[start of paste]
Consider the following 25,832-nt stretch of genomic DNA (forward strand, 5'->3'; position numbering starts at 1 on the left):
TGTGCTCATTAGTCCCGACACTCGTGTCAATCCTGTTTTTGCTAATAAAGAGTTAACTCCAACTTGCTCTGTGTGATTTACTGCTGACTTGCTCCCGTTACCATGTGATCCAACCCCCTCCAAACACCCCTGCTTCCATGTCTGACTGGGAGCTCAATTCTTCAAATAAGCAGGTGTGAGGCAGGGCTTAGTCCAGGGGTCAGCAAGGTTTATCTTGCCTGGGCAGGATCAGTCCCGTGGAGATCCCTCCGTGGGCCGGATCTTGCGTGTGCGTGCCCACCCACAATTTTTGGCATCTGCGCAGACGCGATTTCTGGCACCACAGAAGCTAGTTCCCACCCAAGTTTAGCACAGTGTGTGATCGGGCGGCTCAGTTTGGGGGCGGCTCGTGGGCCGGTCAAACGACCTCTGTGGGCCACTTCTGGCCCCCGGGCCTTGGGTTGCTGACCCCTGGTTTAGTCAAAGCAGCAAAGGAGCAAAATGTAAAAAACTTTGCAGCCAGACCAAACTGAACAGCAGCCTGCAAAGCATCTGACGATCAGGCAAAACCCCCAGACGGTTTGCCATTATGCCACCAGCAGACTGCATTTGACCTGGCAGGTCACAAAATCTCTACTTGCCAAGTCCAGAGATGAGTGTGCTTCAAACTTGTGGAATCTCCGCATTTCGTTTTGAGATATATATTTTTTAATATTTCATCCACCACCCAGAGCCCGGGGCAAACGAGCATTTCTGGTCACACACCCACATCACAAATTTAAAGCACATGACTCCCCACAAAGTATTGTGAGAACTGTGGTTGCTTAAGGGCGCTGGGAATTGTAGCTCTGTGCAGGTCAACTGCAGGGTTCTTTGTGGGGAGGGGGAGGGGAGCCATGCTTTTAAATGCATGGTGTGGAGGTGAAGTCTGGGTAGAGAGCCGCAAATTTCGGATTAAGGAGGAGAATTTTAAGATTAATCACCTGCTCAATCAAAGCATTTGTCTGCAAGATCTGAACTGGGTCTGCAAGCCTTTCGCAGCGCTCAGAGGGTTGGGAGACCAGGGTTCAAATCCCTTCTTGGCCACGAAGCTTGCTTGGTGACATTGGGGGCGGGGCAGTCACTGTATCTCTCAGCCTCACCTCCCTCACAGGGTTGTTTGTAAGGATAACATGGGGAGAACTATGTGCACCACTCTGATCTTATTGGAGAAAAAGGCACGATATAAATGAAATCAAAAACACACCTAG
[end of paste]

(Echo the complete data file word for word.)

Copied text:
Consider the following 25,832-nt stretch of genomic DNA (forward strand, 5'->3'; position numbering starts at 1 on the left):
TGTGCTCATTAGTCCCGACACTCGTGTCAATCCTGTTTTTGCTAATAAAGAGTTAACTCCAACTTGCTCTGTGTGATTTACTGCTGACTTGCTCCCGTTACCATGTGATCCAACCCCCTCCAAACACCCCTGCTTCCATGTCTGACTGGGAGCTCAATTCTTCAAATAAGCAGGTGTGAGGCAGGGCTTAGTCCAGGGGTCAGCAAGGTTTATCTTGCCTGGGCAGGATCAGTCCCGTGGAGATCCCTCCGTGGGCCGGATCTTGCGTGTGCGTGCCCACCCACAATTTTTGGCATCTGCGCAGACGCGATTTCTGGCACCACAGAAGCTAGTTCCCACCCAAGTTTAGCACAGTGTGTGATCGGGCGGCTCAGTTTGGGGGCGGCTCGTGGGCCGGTCAAACGACCTCTGTGGGCCACTTCTGGCCCCCGGGCCTTGGGTTGCTGACCCCTGGTTTAGTCAAAGCAGCAAAGGAGCAAAATGTAAAAAACTTTGCAGCCAGACCAAACTGAACAGCAGCCTGCAAAGCATCTGACGATCAGGCAAAACCCCCAGACGGTTTGCCATTATGCCACCAGCAGACTGCATTTGACCTGGCAGGTCACAAAATCTCTACTTGCCAAGTCCAGAGATGAGTGTGCTTCAAACTTGTGGAATCTCCGCATTTCGTTTTGAGATATATATTTTTTAATATTTCATCCACCACCCAGAGCCCGGGGCAAACGAGCATTTCTGGTCACACACCCACATCACAAATTTAAAGCACATGACTCCCCACAAAGTATTGTGAGAACTGTGGTTGCTTAAGGGCGCTGGGAATTGTAGCTCTGTGCAGGTCAACTGCAGGGTTCTTTGTGGGGAGGGGGAGGGGAGCCATGCTTTTAAATGCATGGTGTGGAGGTGAAGTCTGGGTAGAGAGCCGCAAATTTCGGATTAAGGAGGAGAATTTTAAGATTAATCACCTGCTCAATCAAAGCATTTGTCTGCAAGATCTGAACTGGGTCTGCAAGCCTTTCGCAGCGCTCAGAGGGTTGGGAGACCAGGGTTCAAATCCCTTCTTGGCCACGAAGCTTGCTTGGTGACATTGGGGGCGGGGCAGTCACTGTATCTCTCAGCCTCACCTCCCTCACAGGGTTGTTTGTAAGGATAACATGGGGAGAACTATGTGCACCACTCTGATCTTATTGGAGAAAAAGGCACGATATAAATGAAATCAAAAACACACCTAG